These buildups can lead to mould, infestation and even bacteria growth depending on the environment. Locations that get quite hot and humid are particularly susceptible. Not only does this put your health at risk, it will also damage the mattress.
So yes, while you can put your mattress on the floor it's best to buy a base of some kind. If you need to leave it on the floor, make sure you get underneath and clean it regularly.
Making a warranty claim on your mattress
This can be tricky, because arguments regarding comfort, faults and so on can be considered subjective, or part of 'normal wear and tear'.
And while most mattresses have a 10-year warranty period, the small print is often overflowing with restrictions and conditions.
Take SleepMaker for example. While their warranty covers manufacturing faults, they won't protect against a reasonable level of dipping (25 - 35mm), comfort concern as a result of product selection and heat issues. These are just some of the terms, but they illustrate the grey areas consumers can find themselves in
As our investigation into spring mattresses found, advertised and tested firmness rarely match up, and it's likely that your purchase may not be as comfortable as you expect. However, this wouldn't fall under a warranty claim in SleepMaker's case. These terms aren't exclusive to SleepMaker. In fact, they're one of the more upfront brands when it comes to outlining their claims procedure.
Most mattresses have a 10-year warranty period, but the small print is often overflowing with restrictions and conditions
Returning a mattress (traditional retailer)
The onus largely falls on you, the buyer, to make the right purchase if you're buying from a retailer, even when the industry practices are questionable. Because mattresses are used in the same manner as clothes, headphones etc., getting a refund under general consumer protections can be difficult.
These generally cover unfit for purpose, which is unlikely to include:
- size (mattress not fitting your base)
- reasonable sagging after extensive use
- damage due to misuse or mishandling
- smell and general wear and tear (i.e. stains).
If you truly feel that you've been sold a faulty product, be persistent. You can make a return. In these instances, cite the ACCC Repair, replace and refund consumer guarantees.
It's worth noting that though IKEA and Aldi are "traditional retailers," they offer trial periods similar to mattress-in-a-box brands. However, Aldi won't come pick up the mattress if you change your mind and hauling it back to the store can be cumbersome.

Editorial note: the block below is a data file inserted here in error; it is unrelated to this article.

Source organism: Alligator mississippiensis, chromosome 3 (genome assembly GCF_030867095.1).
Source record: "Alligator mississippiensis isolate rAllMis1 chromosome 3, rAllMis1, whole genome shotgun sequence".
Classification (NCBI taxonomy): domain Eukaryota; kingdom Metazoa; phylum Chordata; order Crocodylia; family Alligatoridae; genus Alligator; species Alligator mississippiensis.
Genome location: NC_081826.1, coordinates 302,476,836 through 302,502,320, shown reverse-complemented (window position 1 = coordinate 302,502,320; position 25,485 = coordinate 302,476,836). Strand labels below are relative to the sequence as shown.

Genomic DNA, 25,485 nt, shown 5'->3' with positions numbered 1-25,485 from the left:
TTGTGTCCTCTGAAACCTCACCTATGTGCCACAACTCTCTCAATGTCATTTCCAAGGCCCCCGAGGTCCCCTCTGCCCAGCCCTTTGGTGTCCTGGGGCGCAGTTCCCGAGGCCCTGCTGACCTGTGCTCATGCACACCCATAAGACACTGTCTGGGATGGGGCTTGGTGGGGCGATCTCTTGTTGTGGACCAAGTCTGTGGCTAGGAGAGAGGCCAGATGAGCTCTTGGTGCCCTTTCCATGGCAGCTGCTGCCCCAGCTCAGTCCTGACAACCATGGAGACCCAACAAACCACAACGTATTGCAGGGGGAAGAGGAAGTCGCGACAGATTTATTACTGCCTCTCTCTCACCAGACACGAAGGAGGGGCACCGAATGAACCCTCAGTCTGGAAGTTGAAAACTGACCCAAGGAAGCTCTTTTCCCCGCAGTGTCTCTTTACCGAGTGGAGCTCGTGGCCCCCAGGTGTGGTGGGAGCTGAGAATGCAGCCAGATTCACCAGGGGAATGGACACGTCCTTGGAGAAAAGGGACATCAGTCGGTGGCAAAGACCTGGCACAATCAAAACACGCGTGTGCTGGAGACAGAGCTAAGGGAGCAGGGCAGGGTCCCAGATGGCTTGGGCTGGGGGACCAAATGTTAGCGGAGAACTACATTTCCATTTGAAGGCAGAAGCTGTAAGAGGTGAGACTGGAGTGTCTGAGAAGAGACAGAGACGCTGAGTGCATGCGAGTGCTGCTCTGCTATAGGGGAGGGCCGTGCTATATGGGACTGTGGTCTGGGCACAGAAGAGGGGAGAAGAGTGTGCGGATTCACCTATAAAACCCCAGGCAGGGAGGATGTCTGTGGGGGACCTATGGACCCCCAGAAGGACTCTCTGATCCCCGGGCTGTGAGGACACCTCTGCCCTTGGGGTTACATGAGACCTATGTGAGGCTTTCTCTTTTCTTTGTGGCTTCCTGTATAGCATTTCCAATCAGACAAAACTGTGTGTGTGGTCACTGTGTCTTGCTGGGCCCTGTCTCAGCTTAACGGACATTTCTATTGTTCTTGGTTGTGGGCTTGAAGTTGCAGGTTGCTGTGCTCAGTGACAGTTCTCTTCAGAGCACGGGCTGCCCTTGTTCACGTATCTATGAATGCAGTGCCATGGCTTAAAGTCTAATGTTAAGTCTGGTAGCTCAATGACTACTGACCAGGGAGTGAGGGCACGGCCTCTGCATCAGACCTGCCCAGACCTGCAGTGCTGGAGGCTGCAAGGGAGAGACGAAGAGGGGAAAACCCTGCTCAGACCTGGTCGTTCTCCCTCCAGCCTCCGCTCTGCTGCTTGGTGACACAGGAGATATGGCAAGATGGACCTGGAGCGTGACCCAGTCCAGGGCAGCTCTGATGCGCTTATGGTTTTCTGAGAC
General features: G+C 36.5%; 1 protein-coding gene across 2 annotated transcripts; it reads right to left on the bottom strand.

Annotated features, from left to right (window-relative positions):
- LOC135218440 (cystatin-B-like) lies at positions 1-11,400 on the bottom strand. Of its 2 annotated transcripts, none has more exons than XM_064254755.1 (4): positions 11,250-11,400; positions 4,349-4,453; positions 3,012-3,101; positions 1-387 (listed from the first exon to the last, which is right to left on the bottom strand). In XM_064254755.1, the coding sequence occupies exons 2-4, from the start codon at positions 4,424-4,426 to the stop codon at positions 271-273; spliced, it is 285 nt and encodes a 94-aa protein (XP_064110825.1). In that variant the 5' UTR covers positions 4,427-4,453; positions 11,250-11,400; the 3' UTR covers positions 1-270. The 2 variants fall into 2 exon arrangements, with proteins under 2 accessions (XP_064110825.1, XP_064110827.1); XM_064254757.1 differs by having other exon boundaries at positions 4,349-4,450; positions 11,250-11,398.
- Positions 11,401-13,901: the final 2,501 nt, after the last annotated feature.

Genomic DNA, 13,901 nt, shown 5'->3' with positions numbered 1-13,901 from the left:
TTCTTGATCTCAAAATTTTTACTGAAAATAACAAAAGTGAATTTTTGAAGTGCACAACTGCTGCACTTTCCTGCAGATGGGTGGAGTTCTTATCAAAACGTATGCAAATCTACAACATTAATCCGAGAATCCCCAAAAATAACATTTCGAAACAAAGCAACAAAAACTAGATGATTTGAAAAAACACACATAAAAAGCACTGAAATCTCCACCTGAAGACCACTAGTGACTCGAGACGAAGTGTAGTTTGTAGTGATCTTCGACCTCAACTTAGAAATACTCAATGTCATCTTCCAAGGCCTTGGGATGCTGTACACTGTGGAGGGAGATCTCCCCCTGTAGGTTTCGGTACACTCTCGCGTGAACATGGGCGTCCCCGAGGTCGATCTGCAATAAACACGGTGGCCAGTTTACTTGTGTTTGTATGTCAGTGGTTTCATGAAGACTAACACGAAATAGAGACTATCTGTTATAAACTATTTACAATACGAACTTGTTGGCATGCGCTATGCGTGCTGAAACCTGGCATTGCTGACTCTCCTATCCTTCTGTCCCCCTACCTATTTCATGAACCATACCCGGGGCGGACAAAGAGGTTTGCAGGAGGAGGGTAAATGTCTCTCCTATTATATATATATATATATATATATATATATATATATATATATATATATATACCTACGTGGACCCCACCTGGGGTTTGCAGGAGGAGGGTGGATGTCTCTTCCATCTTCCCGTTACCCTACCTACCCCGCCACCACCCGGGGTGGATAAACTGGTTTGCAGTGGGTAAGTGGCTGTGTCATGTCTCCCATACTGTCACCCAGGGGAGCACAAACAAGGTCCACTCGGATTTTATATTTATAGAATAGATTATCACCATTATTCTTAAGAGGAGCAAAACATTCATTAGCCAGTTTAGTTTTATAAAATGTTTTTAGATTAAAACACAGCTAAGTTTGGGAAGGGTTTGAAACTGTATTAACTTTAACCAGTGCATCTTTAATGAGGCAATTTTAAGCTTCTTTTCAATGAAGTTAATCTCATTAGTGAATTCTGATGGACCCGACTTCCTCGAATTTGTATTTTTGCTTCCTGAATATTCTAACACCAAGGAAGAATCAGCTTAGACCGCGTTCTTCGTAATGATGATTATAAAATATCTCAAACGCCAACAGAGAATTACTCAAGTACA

One of the mattresses we bought from our test arrived with rust around the frame. This is reasonable grounds for a return.
Almost all bed in a box brands offer a free trial period. You can return the mattress for a refund within this time, if you don't like it. Returned beds are typically donated to charity.
However, you must adhere to these general terms to be eligible:
Duration: Make sure you apply for a refund/return within the allocated period.
Minimum use period: Many brands also specify a minimum usage period before you're eligible for a return, so you can take time to properly assess the mattress.
Damage: You won't be able to return a mattress if it's damaged, sunk, stained, torn etc. It's worth treating your mattress like fine china, keeping it well away from food, drink and so on, and making sure you're clean as a whistle when it's time for bed.
Protection: Almost all brands specify that you must use a mattress protector during the free trial period.
Check the "free trial" page on the company's website to find the specific terms
The so-called free trial period may incur a return fee depending on where you live, and how the manufacturer handles returns.
Metro areas: major cities and urban centres are eligible for free returns in almost all cases.
Rural and regional areas: about a third of the brands we looked at charge a pickup fee outside metro locations.
Service dependent: companies will either send their own crew, a courier, or a representative from their charity they've partnered with to collect the mattress. You may have to organise your own courier if the brand can't make it to your location, which will result in additional costs. This is usually determined during the return process.
Occasionally, you'll encounter brands that charge an exchange fee, on top of the pickup costs.
Replacing a mattress also means that you need to go through the somewhat cumbersome process of throwing away the old one. You can take it to the tip or hire a rubbish removal company to collect it. However, these can be expensive options as tips typically charge a flat rate to dump one. This may be the only option in lesser populated and regional areas.
Many councils will collect them for free under household cleanups (aka council cleanups). But if you live in an area that with scheduled collections rather than collections on request, then you'll need to put up with an old mattress stinking up the place for a couple of months.
Landfill may be the only option depending on your location, but did you know that you can recycle your mattress as well? These services operate across the country and offer a much more sustainable approach to putting your old bed to sleep.
How to recycle your old mattress
Soft Landing is a national social enterprise with the goal of keeping mattress waste out of landfill. They have partnered with a number of well-known mattress manufacturers to achieve this, and they're endorsed by state and territory governments.
You can take your mattress to one of many drop-off points or organise a collection in many areas of New South Wales, Victoria, Western Australia and the ACT. Fees typically start at $50 for one mattress, then $35 for each one after that. Soft Landing doesn't operate outside these states and territories.
According to their website, up to 75% of the materials are recycled and repurposed for other uses. For example, foam can be turned into carpet underlay, springs become roof sheeting, material is used in acoustic paneling and timber is turned into mulch, kindling and animal bedding.
If you live in Queensland, South Australia, Tasmania or the Northern Territory, then head to the Recycling Near You mattress database. This is a one stop shop for recycling information run by Planet Ark. Just pop in your postcode and the website will list all mattress recycling options in your area.
If Recycling Near You doesn't return any results then services probably aren't available in your area. But don't give up hope, contact your local council just to make sure as the database may not be up to date.